The Oceti Sakowin, as well as other Native nations, share a philosophy. We are taught that in all that we do, we should seek to honor our ancestors and contemplate the consequences of our actions, including how they will affect the unborn. Being a wasicu (fat taker) who hoards the best for themselves while others suffer and die because of that selfishness is not only undesirable but damning. While wasicu is often used to describe white men, anyone, irrespective of color, can become one.
We are directed to look to the future and secure the prosperity of those living seven generations from now. This is how we were able to thrive as Indigenous peoples absent Western civilization for many millennia.
The traditional knowledge of Indigenous peoples, who have lived in their ancestral homelands since before recorded history, makes them experts in how Earth’s ecosystems work. Even though Indigenous lands now represent less than 22 percent of the world’s land area, our territories currently comprise 80 percent of the world’s remaining biodiversity.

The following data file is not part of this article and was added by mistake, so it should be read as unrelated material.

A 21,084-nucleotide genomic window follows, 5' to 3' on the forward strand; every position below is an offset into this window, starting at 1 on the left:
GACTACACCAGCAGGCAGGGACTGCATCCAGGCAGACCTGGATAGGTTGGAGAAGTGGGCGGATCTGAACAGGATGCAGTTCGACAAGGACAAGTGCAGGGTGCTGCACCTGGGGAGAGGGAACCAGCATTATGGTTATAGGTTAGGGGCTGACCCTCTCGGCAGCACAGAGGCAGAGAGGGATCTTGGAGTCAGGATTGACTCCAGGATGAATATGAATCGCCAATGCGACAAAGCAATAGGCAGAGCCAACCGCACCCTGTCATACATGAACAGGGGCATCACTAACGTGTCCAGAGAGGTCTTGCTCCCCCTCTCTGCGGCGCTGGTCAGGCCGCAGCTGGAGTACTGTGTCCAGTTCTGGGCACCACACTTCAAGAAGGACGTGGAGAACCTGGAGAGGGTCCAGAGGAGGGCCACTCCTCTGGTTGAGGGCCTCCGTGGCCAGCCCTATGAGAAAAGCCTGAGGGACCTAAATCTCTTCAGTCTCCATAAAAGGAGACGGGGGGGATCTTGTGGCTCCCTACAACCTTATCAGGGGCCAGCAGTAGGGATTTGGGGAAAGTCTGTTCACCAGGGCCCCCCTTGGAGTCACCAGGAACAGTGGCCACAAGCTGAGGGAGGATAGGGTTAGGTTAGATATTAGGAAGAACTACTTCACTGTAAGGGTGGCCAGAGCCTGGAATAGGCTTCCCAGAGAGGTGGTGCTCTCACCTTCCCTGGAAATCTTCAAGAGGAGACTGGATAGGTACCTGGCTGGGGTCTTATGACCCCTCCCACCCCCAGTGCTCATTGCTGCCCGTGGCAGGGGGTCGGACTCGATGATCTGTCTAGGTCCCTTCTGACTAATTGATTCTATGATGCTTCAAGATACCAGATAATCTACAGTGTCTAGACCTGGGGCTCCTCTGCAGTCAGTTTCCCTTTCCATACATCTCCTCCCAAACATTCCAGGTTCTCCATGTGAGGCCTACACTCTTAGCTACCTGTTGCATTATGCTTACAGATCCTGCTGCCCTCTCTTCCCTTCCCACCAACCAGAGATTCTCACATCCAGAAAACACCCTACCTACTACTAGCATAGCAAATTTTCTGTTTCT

As the sons and daughters of Earth, Indigenous peoples have become her primary protectors, and we often share her fate. All over the globe, Indigenous peoples are the holdouts, laying their bodies in the path of bulldozers and in front of loaded guns, willing to die to save land, water, and life.
In the Amazon, Indigenous tribes live in voluntary isolation, protecting the most biodiverse place on the planet by virtue of their inhabitance.
We live on the frontlines of climate and ecological crises. A new report from Global Witness, a human rights and environmental watchdog organization, found that 212 land and environmental defenders were killed in 2019 worldwide.